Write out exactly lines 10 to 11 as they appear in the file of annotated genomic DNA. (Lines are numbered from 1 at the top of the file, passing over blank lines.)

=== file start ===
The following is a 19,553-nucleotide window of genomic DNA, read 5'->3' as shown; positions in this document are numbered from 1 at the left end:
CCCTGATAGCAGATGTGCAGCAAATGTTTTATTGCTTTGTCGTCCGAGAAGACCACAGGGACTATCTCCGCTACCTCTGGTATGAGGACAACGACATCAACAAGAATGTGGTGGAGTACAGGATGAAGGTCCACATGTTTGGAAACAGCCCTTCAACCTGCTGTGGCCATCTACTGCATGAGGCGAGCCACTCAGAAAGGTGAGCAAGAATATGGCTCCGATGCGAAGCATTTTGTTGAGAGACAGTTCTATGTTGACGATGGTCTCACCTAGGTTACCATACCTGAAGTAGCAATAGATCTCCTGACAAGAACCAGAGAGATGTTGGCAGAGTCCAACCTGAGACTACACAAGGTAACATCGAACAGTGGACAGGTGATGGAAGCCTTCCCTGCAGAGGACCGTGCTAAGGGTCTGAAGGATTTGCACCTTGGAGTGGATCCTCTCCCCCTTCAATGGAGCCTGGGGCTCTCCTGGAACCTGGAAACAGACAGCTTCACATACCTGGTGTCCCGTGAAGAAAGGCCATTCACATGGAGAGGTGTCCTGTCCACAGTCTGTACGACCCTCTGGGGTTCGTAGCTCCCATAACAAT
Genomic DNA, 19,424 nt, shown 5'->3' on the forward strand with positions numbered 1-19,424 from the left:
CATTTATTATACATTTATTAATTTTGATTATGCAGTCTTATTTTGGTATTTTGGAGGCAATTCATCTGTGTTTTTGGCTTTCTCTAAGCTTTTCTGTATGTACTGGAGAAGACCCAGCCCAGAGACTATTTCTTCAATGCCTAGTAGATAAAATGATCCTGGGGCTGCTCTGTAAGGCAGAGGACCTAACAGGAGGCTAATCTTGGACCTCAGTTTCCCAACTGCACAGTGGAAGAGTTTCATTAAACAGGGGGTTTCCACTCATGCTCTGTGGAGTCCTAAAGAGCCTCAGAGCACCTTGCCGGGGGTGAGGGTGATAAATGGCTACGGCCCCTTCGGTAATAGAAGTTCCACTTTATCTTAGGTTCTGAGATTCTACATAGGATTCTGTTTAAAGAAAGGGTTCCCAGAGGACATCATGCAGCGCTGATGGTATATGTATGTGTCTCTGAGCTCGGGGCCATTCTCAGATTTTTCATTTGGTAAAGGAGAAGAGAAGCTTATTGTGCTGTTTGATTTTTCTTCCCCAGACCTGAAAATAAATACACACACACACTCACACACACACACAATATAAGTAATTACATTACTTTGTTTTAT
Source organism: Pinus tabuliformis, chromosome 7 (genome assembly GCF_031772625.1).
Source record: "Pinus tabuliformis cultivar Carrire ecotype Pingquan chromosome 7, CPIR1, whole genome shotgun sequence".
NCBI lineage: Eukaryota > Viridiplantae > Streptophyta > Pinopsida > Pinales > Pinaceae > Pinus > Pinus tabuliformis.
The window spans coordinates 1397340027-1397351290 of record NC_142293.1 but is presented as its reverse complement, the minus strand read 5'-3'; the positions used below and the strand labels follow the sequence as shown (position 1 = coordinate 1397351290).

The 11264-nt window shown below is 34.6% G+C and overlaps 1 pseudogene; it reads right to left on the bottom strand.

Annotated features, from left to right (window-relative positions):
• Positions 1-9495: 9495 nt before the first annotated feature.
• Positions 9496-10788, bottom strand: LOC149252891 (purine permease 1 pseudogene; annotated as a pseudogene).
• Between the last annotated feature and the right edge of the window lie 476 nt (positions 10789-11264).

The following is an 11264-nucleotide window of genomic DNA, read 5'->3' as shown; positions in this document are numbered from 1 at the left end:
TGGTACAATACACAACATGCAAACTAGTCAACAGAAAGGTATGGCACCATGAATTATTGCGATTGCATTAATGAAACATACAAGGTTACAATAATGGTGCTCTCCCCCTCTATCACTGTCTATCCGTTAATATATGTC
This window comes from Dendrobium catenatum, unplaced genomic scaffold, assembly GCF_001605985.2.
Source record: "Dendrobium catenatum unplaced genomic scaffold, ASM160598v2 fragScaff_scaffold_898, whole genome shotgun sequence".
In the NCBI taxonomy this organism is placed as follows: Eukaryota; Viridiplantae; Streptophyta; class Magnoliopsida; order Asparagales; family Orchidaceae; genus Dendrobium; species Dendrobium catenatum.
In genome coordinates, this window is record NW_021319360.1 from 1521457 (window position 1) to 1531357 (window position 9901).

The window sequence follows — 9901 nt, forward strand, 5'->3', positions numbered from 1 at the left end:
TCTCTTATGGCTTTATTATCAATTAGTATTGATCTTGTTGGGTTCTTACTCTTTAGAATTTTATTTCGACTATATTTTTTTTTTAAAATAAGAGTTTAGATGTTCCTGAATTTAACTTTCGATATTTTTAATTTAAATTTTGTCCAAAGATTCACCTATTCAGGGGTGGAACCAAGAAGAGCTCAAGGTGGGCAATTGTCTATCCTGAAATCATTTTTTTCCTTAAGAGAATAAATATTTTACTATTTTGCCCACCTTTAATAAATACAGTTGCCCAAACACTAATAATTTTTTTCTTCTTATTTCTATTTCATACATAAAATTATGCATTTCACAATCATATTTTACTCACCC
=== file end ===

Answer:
Annotated features, from left to right (window-relative positions):
• Positions 1-9495: 9495 nt before the first annotated feature.